Keurig agrees that coffee pod recyclability of K-Cup Pods suits

Keurig Green Mountain reached a tentative settlement with a consumer that is suing the company for its claims regarding coffee pod recyclability. The case was filed in the U.S. District Court, Northern District of California in November 2018. It alleges that the company deceives consumers by claiming that its polypropylene K-Cups can be Relx Vape.

The details of the deal, which represents the second major settlement in recent months over brand owners’ recyclability claims, have not been made public. Kathleen Smith, a Lafayette resident, sued Keurig Green Mountain. She claimed that Keurig instructed customers to remove the metal foil from used K-Cups and to compost or dispose of the coffee grounds. Then, they advised consumers to recycle the cup and filter.

The lawsuit claims that the cups can fall through the sorting screens at material recovery facilities (MRFs). This is due to their small size, especially after being compacted in pickup trucks. After they’re disposed off, however. The suit claims that cups can be contaminated by other recyclables if they are not disposed of at the MRF. Even if the cups are sorted, bagged, and sold to a plastics recycler, the residual metals and food contaminants can make them difficult or impossible to recycle.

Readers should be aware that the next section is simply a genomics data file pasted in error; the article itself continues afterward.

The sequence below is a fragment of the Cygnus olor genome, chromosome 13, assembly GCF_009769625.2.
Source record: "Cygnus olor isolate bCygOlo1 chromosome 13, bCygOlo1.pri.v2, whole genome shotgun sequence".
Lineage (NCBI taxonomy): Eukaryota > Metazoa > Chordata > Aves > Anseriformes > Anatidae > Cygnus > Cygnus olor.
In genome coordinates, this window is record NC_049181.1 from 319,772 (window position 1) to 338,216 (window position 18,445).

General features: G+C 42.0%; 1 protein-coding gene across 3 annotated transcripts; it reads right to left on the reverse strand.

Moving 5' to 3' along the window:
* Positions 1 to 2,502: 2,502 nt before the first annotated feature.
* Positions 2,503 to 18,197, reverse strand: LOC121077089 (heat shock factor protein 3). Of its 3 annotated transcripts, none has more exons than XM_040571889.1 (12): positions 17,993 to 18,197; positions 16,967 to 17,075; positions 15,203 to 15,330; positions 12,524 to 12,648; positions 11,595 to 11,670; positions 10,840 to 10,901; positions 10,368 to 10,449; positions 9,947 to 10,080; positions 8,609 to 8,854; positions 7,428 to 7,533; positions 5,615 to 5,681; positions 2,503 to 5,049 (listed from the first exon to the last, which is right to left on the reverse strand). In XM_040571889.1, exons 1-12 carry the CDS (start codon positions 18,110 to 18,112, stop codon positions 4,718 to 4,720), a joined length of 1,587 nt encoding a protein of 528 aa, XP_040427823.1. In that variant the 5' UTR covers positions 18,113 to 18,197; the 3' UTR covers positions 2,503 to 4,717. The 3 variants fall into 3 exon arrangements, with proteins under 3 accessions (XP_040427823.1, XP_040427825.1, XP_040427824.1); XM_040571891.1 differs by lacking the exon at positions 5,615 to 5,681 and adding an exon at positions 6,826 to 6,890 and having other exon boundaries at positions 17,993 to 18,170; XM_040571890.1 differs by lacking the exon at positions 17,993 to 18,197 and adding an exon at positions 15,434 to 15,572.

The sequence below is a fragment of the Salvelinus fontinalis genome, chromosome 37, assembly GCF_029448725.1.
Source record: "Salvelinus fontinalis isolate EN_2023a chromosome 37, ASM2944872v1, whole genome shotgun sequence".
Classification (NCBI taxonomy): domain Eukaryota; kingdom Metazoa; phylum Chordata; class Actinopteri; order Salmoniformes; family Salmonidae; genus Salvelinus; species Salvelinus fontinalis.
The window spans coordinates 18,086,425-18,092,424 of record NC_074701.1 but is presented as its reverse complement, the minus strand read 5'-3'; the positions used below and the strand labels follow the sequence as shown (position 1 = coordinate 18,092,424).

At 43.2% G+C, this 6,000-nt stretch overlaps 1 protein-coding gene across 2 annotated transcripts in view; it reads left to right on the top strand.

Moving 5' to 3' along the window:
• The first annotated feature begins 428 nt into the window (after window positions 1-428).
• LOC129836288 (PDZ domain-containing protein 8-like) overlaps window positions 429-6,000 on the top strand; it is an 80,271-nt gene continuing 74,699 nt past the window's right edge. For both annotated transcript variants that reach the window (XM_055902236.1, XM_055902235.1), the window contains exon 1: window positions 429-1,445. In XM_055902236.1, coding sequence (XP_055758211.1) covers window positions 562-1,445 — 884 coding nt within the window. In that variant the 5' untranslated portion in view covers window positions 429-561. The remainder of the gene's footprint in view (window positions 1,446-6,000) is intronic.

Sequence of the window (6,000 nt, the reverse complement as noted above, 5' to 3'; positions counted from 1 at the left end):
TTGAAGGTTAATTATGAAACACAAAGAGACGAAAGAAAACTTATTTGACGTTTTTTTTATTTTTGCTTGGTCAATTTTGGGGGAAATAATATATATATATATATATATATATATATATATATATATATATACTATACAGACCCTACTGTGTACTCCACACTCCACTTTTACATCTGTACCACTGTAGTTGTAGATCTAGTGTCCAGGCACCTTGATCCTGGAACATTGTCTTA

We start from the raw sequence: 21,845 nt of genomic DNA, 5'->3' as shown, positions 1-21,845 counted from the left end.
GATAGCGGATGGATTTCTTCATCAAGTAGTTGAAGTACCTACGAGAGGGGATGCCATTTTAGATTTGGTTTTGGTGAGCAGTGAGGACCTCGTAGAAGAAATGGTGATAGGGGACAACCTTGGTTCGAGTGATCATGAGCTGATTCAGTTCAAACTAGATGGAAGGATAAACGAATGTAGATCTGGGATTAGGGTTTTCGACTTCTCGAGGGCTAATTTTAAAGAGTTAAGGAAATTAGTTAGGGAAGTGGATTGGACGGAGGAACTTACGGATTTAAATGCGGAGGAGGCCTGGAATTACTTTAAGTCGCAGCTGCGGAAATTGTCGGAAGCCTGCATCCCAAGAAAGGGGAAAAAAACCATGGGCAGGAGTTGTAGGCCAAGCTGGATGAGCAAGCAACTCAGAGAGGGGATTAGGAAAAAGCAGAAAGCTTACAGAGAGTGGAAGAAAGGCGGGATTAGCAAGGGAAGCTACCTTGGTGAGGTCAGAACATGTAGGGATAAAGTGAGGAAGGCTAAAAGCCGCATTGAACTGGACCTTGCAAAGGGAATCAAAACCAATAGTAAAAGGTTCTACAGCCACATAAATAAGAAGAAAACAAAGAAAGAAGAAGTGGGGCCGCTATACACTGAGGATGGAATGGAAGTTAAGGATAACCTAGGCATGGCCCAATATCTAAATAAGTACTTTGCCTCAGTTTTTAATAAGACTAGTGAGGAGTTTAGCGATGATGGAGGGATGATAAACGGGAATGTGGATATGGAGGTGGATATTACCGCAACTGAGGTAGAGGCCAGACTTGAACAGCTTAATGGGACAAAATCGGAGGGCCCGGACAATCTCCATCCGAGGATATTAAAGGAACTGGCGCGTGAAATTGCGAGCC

Keurig requested that the case be dismissed citing a variety of reasons. Keurig claimed that the plaintiff failed to distinguish between its original coffee pods and its recycled PP pods. This claim was made after Keurig tested the pods with recycling companies to confirm their recyclability. KW Plastics, Merlin Plastics, and others were involved in the K-Cup recycling trials. Keurig also argued that its marketing language conforms with the Federal Trade Commission’s Green Guides. California statutes reference them because Keurig informs consumers that the cups can’t be recycled in all communities, and instructs them “check locally.”

Keurig demanded that the case be dismissed. They cited a number of reasons. Keurig claimed that plaintiff failed to distinguish between original coffee pods from its recyclable PP pods. These PP pods were introduced in 2017. After testing with recycling organizations to ensure their recylability, they were launched in 2017. KW Plastics was and Merlin Plastics were both involved in the K-Cup recycling trial. Keurig also moved to dismiss the case. Keurig claimed its marketing language was compliant with the Federal Trade Commission’s Green Guides. California statutes refer to them. Keurig tells customers that the cups are not recyclable in all areas and asks them to “check local.”

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